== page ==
now to do more than his "bit"-to do
all one can-the end would be in sight.
University communities, presumably in-
telligent above the average, ought to
be an example in these matters to less
forward communities. They ought to
lead in sacrifice and devotion.
Must Look to Future
We do not wish to have some future
satirist point out that when the world
was burning we fiddled. I can imagine
him pointin'g out in a satirical way
that when silly, old institutions like
Harvard and Yale could not get ath-
letes enough together to form an elev-
en, we did business as usual. He will
dwell on the fact that when some
other universities were drilling every
man who was physically fit, at Mich-
igan only half of the eligible men took
the military training while the rest
kept fit for war by sitting on the
bleachers for hours patiently and de-
votedly cheering the players.

even suggest that yellow was our
specialty. Of course, he will have to
admit that a lot of students and fac-
ulty men did get excited and buy
Liberty bonds at four per cent when
they could have bought others much
more profitable, but he will not for-
get that some might have bought more
had they been patriotic enough to
forego the Philadelphia game. He will
not forget to have his fling at those
who kept cool and did not rush madly
into self denial when a lot of "fool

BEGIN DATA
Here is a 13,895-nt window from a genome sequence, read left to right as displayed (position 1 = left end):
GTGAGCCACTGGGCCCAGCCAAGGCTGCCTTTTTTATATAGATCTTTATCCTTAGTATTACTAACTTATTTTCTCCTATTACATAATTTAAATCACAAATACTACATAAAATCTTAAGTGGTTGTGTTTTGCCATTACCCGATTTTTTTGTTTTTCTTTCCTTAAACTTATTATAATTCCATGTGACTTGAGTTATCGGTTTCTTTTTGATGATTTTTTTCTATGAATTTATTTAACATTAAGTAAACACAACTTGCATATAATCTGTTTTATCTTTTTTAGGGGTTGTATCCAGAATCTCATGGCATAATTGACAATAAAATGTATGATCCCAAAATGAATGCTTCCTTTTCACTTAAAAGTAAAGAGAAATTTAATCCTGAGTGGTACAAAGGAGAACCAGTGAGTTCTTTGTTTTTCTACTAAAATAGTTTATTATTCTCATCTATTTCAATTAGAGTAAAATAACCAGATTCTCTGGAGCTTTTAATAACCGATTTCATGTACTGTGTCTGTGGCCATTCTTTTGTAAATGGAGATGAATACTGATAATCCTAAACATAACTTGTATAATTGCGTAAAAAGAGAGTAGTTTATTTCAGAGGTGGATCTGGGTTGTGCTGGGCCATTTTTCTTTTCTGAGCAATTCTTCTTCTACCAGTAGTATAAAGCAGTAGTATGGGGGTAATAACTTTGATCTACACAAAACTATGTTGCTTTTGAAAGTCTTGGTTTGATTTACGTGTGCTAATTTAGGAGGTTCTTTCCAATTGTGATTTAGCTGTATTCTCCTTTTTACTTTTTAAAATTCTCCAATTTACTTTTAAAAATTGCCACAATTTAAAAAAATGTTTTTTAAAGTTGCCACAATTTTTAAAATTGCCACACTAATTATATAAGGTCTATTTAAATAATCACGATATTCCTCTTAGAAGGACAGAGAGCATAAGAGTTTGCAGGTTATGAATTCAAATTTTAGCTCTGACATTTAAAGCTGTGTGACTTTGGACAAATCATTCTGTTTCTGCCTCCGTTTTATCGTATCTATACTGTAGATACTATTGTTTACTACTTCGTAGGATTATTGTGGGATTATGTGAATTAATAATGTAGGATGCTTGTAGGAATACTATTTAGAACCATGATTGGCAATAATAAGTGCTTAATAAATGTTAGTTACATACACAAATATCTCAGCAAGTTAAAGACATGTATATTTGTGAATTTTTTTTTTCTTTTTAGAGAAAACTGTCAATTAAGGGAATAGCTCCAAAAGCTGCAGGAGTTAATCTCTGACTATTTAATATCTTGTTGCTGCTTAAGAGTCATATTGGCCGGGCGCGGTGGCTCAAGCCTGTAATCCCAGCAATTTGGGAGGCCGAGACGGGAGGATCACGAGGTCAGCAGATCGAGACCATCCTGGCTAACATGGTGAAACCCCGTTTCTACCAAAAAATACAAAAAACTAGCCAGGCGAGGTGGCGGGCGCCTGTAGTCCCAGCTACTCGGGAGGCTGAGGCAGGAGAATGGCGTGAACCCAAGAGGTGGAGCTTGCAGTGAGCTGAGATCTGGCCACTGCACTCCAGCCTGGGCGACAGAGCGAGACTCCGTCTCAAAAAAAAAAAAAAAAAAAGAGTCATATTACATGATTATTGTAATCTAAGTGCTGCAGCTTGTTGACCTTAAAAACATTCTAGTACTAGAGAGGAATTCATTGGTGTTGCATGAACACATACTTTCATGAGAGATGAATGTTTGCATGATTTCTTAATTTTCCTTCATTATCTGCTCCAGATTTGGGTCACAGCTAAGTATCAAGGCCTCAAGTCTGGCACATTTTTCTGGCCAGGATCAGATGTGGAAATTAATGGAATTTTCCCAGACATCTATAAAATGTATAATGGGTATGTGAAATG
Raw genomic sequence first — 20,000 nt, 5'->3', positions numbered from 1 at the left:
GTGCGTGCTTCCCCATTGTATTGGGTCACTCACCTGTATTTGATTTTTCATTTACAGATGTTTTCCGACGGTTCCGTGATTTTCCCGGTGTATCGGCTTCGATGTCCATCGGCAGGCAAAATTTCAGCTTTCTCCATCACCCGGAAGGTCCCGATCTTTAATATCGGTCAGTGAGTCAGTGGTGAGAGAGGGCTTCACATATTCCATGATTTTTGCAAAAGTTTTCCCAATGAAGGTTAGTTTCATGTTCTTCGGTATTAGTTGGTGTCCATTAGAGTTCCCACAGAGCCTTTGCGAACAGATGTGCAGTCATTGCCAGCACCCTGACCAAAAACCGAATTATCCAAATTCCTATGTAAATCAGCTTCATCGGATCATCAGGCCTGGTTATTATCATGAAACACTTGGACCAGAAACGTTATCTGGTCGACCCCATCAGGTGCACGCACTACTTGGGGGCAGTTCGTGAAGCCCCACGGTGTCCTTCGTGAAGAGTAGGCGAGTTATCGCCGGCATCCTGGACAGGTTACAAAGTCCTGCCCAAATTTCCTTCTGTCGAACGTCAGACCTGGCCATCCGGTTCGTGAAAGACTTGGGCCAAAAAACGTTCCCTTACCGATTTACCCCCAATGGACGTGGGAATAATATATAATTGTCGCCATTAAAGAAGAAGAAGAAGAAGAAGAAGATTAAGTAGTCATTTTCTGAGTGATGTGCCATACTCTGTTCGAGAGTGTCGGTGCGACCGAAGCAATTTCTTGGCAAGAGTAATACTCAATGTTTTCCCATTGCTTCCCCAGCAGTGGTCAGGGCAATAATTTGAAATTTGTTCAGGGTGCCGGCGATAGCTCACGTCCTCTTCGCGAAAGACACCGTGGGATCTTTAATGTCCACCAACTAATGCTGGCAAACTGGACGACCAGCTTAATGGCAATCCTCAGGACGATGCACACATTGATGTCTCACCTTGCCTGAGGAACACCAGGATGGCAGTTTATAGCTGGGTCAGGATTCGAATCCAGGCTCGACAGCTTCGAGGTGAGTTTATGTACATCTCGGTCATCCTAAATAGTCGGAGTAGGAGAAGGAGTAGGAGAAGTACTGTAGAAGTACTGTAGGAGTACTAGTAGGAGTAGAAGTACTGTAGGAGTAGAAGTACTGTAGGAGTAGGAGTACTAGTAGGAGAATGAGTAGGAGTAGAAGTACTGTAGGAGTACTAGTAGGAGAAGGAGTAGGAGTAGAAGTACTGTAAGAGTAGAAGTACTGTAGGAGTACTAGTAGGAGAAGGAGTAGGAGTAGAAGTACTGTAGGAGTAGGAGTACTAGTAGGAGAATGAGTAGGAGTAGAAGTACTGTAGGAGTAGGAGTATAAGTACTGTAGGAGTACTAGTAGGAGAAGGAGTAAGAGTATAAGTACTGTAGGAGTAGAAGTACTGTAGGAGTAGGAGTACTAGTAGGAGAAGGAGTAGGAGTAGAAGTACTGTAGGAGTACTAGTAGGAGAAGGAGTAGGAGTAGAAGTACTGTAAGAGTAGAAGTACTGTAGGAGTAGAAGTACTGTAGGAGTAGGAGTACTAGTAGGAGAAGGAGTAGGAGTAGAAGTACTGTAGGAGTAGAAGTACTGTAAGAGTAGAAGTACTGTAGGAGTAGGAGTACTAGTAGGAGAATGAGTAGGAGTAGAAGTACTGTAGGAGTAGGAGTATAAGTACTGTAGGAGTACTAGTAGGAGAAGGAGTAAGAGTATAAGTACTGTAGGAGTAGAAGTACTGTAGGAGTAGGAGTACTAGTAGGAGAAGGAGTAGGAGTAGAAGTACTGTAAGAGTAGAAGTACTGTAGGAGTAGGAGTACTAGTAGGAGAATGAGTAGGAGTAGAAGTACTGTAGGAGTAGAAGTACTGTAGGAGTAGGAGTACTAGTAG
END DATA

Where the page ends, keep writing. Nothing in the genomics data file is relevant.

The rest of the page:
fraternities and sororities" got excit-
ed and had meatless and wheatless
days.
Future Will Judge
Surely we do not wish to deserve
all these taunts from a later genera-
tion. We cannot be content to have
Michigan big merely in numbers. She
must be big and devoted in spirit as
well. We must have our share in this
great fight for the world's liberty, and
it must be a generous, not a mean and
grudging share. Every Michigan
man must act as if success depended
upon him and him alone.
C. H. VAN TYNE.
Steel Magnate's Wife Knits 34 Sweaters
Mrs. Charles M. Schwab, wife of the
steel magnate, has personally knit 35
sweaters and a dozen helmets to
various war relief committees, as a re-
sult of the summer's work with her
knitting needles. Other members of
her household, including the men,
have contributed 50 sweaters, 2 doz-
ens pairs of socks, 12 scarfs, 12 hel-
mets and 6 pairs of wristlets.
Congo Missionary Again In University
Dr. Judsomi C. King, '13H, who has
been doing missionary work in Banza
Manteka Congo, since his graduation
from the University, has returned to
Ann Arbor to take up special work in
the Homoeopathic Medical school.
"We try to treat you right." Hus-
ton Bros.--Adv.
Class dancing at the Packard Aca-